Selected "In the News" items previously
featured on NISIC for
this month. See the current In
the News for the most recent items. View
the In the News Archives for
the previous items featured by month.
Species Awareness Week to Focus on Harmful Nonnative Species (Feb
23, 2011) / National Invasive
Species Awareness Week 2011 -- Feb 28-Mar 4, 2011
Weed Science Society of America; National
Invasive Species Awareness Week.
A broad coalition of stakeholders will gather next week to spotlight harmful
invasive species that cause a multibillion-dollar annual drain on our nation's
economy. A week of activities, briefings, and events in Washington D.C. to highlight
what is being done across the nation and around the world to stop and slow the
spread of invasive species. See Schedule
of Events (PDF | 416 KB) and USDA and Invasive Animal
and Pathogen (ITAP) Day (PDF | 203 KB)
Smart Against Invasive Species
Invasive Species Program.
'Playing Smart Against Invasive Species' videos produced by the USDA Forest
Service are excellent resources for education and public outreach. These videos
explain how people can enjoy the great outdoors and avoid spreading invasive
species along the way. Videos ranging from 6-27 minutes targets outdoor recreational
users and includes camping, horseback riding, canoeing, snowmobiling, cross-country
skiing, biking, and others.
Flowers Are Pest Free on Valentine's Day (Feb
Customs and Border Protection.
During the weeks leading to Valentine's Day, U.S. Customs
and Border Protection’s highly trained agriculture specialists have been
ensuring that plant diseases and plant pests are detected and prevented from
being introduced into the U.S. where
they could cause harm.
of Genes and Proteins in Asian Soybean Rust Resistance Emerging (Feb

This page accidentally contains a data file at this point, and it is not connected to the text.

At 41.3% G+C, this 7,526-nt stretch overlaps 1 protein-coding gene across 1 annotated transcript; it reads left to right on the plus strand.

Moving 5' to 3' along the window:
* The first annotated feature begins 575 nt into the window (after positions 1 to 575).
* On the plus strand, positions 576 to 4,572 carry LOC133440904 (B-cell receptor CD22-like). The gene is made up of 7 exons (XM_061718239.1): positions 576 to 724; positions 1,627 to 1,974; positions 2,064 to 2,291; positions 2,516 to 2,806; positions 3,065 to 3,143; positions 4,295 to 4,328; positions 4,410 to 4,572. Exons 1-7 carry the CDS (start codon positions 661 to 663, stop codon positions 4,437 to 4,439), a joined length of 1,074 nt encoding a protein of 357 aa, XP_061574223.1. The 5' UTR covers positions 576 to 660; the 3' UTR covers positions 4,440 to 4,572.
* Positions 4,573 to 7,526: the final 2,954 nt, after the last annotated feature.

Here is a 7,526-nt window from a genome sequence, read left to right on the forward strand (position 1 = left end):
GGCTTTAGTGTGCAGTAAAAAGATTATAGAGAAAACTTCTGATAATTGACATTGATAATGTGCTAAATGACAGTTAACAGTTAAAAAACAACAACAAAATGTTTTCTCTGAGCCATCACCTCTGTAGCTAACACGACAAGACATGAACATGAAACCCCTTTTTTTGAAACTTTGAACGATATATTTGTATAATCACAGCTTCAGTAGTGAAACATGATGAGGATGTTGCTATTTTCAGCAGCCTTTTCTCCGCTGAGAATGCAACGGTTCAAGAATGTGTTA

USDA. Agricultural Research Service.
Asian soybean rust, caused by the
fungus Phakopsora pachyrhizi, is a disease of soybean crops worldwide,
causing yield losses of 10 to 80 percent. Detection of the disease on the U.S. mainland
in 2004 has prompted an intensive effort to improve resistance for America's
$30 billion soy crop. Two teams of ARS and
university scientists have discovered new information about the mechanisms of
resistance in some soybean plants to the fungus Phakopsora pachyrhizi.There
are five known genes conferring resistance, but none of those genes are currently
present in the U.S. crop, and their
roles in regulating the plant's broader network of genes and proteins necessary
to achieve resistance are poorly understood. Piecing together this molecular
mosaic could reveal defense responses that could be amplified, either through
breeding or biotechnological means. The research is published in the Molecular
BioSystems article Nuclear proteomic
changes linked to soybean rust resistance.
WSSA Applauds USDA Funding
of Vital Weed Science Research (Feb 8, 2011)
Weed Science Society of America.
The Weed Science Society of America applauded a decision by the USDA to
fund vital research involving the management of weeds and invasive plants. USDA's
National Institute of Food and Agriculture (NIFA) has budgeted $23 million for
competitive grants during 2011 in the Foundational Program area of plant health
and crop production, including weed management. See Agriculture
and Food Research Initiative Competitive Grants Program (PDF | 510 KB) for
Ecology Network Created by U of M (University of Minnesota) Researchers
Overturns Assumption about Invasive Plant Species (Feb
University of Minnesota.
Invasive plant species are a serious environmental, economic and social problem
worldwide. Their abundance can lead to lost native biodiversity and ecosystem
functions, such as nutrient cycling. New research using the global ecology network, Nutrient
Network has overturned the common assumption that many invasive plant species
behave more aggressively in new habitats than in their own. Instead, results
indicate that invasive plants have a similar or lower abundance in new and native
ranges, and that increases are unusual. The findings are published in the Ecology
Letters article Abundance
of introduced species at home predicts abundance away in herbaceous communities.
The research is funded by the National Science Foundation; for more information
see their press release Home
and Away: Are Invasive Plant Species Really That Special?
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